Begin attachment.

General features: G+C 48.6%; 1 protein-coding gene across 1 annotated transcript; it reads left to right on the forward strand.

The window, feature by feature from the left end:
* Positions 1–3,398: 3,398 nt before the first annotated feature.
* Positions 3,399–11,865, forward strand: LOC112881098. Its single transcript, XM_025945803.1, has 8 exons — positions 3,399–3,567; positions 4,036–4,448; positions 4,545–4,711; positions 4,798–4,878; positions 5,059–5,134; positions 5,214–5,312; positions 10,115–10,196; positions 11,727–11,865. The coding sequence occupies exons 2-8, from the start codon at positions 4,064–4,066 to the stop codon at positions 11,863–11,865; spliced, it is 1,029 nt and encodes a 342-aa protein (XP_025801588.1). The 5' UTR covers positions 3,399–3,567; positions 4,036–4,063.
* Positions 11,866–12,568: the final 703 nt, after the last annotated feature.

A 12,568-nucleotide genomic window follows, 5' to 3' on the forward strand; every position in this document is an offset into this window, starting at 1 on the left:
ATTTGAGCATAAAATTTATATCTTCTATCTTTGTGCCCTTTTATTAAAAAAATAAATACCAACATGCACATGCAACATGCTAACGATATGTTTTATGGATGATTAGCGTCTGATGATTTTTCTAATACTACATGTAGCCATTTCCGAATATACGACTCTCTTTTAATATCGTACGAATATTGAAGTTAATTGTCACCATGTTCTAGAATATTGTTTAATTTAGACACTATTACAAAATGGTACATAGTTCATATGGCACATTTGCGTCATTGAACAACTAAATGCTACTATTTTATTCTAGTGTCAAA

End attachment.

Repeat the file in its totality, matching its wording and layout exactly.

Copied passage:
General features: G+C 48.6%; 1 protein-coding gene across 1 annotated transcript; it reads left to right on the forward strand.

The window, feature by feature from the left end:
* Positions 1–3,398: 3,398 nt before the first annotated feature.
* Positions 3,399–11,865, forward strand: LOC112881098. Its single transcript, XM_025945803.1, has 8 exons — positions 3,399–3,567; positions 4,036–4,448; positions 4,545–4,711; positions 4,798–4,878; positions 5,059–5,134; positions 5,214–5,312; positions 10,115–10,196; positions 11,727–11,865. The coding sequence occupies exons 2-8, from the start codon at positions 4,064–4,066 to the stop codon at positions 11,863–11,865; spliced, it is 1,029 nt and encodes a 342-aa protein (XP_025801588.1). The 5' UTR covers positions 3,399–3,567; positions 4,036–4,063.
* Positions 11,866–12,568: the final 703 nt, after the last annotated feature.

A 12,568-nucleotide genomic window follows, 5' to 3' on the forward strand; every position in this document is an offset into this window, starting at 1 on the left:
ATTTGAGCATAAAATTTATATCTTCTATCTTTGTGCCCTTTTATTAAAAAAATAAATACCAACATGCACATGCAACATGCTAACGATATGTTTTATGGATGATTAGCGTCTGATGATTTTTCTAATACTACATGTAGCCATTTCCGAATATACGACTCTCTTTTAATATCGTACGAATATTGAAGTTAATTGTCACCATGTTCTAGAATATTGTTTAATTTAGACACTATTACAAAATGGTACATAGTTCATATGGCACATTTGCGTCATTGAACAACTAAATGCTACTATTTTATTCTAGTGTCAAA